Don't get me wrong: I'm delighted anyone is reading my book, let alone sharing their comments and thoughts. I've had some lovely, encouraging emails and conversations and cards. Sometimes it's people you know, but increasingly I'm hearing from complete strangers. Sometimes they are anonymous. Here's an example. How can I not be encouraged?
But it's an odd feeling that 'my' book is out there, being read and assessed by other people. Obvious, you might think; why write a book if you don't want anyone to read it? And that's spot on, of course. I think what I hadn't quite appreciated, though, is how much readers bring of themselves to any work of fiction. Again, that's hardly a startling insight, but it's been brought home to me very clearly by the things people have said to me.
Sometimes that's direct: "It reminded me of when..." More often, though, it's about the set of assumptions we all bring to our reading. "What's the message of your book?" asks someone. Hmm. I'm not sure; I didn't write it with a message in mind. I wrote it out of a compulsion to tell a particular story. Should I have done? Should all fiction have a deep moral purpose? The trouble is, I think that I might find that paralysing: the idea that as well as all the other things that you are trying to hold together when you are writing (characterisation, plot, pace, tension, dialogue...) you should be producing something with a message... Of course it would be wonderful to feel my work offered something of value or depth - but does it necessarily need to be improving?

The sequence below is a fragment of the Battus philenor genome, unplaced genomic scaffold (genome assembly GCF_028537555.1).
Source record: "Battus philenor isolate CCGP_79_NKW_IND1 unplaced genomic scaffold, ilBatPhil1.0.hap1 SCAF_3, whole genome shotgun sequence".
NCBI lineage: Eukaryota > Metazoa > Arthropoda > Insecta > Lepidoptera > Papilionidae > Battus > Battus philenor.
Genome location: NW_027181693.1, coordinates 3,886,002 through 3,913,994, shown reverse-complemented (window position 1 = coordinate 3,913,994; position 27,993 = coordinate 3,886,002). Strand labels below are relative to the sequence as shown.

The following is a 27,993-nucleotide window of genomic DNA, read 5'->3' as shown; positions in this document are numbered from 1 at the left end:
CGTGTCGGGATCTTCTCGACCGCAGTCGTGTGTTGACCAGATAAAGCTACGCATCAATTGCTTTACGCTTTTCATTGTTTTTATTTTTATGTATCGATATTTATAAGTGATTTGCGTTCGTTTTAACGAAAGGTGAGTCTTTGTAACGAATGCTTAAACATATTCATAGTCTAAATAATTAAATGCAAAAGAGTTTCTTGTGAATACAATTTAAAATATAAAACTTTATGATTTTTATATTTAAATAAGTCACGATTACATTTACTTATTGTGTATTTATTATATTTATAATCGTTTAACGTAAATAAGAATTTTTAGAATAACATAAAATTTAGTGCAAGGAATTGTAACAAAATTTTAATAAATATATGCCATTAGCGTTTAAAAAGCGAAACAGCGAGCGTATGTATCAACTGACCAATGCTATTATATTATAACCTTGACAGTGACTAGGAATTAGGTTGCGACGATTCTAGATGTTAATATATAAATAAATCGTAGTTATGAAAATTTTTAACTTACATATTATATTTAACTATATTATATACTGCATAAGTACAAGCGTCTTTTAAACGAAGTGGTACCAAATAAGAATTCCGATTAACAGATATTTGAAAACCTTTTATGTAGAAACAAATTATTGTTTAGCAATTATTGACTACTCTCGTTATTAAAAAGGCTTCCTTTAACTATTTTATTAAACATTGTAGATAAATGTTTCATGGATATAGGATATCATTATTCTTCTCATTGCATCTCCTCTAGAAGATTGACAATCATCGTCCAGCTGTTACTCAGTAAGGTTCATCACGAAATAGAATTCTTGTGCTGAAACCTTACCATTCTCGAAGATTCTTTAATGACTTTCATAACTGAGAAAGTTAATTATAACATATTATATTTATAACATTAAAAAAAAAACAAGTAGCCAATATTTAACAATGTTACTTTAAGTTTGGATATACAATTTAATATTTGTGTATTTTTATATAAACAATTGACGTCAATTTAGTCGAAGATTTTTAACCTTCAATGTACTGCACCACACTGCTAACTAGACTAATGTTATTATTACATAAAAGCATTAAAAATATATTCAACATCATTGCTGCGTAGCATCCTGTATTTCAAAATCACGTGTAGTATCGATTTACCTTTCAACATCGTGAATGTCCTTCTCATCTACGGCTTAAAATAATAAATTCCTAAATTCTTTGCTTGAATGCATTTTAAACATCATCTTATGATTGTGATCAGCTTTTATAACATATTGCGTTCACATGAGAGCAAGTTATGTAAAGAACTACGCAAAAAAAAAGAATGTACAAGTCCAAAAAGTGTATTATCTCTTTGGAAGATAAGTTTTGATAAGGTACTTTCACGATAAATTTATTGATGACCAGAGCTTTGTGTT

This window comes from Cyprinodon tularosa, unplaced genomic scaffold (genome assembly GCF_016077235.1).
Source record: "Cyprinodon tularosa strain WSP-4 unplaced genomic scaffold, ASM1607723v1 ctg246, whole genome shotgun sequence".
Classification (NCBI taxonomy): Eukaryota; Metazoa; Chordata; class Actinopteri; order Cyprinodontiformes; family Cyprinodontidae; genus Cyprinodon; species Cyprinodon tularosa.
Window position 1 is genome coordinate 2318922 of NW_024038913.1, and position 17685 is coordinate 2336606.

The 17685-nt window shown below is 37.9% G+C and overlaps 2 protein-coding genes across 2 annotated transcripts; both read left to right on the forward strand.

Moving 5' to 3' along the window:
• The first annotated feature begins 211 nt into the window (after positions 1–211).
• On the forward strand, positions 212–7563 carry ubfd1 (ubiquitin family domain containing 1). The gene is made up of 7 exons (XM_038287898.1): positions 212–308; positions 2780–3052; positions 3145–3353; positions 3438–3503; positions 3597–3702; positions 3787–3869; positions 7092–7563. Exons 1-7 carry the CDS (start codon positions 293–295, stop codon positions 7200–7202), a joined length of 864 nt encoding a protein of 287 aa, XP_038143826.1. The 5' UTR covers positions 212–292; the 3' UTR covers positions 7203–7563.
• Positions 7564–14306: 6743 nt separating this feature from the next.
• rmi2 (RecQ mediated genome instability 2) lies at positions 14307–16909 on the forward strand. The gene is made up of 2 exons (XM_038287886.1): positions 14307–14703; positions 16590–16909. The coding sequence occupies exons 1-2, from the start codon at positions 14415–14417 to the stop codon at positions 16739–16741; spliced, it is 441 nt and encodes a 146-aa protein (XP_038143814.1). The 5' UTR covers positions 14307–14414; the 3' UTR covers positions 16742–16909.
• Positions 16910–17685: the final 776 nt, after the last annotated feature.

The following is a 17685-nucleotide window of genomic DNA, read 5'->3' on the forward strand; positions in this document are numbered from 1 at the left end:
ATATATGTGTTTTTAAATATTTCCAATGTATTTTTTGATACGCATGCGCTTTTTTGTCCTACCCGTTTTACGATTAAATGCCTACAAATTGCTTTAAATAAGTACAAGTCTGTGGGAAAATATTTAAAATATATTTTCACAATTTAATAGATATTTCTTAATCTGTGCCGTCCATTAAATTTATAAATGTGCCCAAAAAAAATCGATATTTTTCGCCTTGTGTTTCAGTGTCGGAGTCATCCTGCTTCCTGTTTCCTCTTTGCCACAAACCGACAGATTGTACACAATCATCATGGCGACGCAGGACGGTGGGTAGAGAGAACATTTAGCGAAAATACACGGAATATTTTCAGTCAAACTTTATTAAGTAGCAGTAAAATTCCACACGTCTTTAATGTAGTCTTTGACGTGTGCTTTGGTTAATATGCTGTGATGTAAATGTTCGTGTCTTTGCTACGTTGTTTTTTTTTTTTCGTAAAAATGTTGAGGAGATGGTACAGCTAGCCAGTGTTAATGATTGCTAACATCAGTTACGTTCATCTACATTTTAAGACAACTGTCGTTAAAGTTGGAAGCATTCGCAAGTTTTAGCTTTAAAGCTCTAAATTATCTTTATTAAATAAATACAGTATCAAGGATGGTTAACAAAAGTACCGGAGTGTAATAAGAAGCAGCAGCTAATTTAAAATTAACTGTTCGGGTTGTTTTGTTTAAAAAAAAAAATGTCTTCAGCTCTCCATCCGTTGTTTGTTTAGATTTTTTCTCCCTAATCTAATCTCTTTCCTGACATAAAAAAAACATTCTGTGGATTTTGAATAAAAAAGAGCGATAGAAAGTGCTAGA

Another surprise is how much people seem to assume a novel is autobiographical. Of course, of course you draw on your own experience. But it would be pretty dull, surely, if you just rehashed bits of your life? Well, I'm not sure my life has been that fascinating anyway, to anyone else but me. "If it hasn't happened to you, how do you know about x, then?" I was asked recently. I confess I was taken aback. The answer, I suppose, is research and a bit of imagination. Is it such a great secret that a writer of fiction makes stuff up?
I don't say any of this in criticism of my readers, to whom I am enormously grateful. But I have found I have learned a lot about reading, and about the process of writing, through the discussions that I've had. I'm off to a friend's book group next week. They sound a diverse and interesting group of people, only one of whom I know. I'm nervous... what if they hated it? if they eat me alive? Fingers crossed...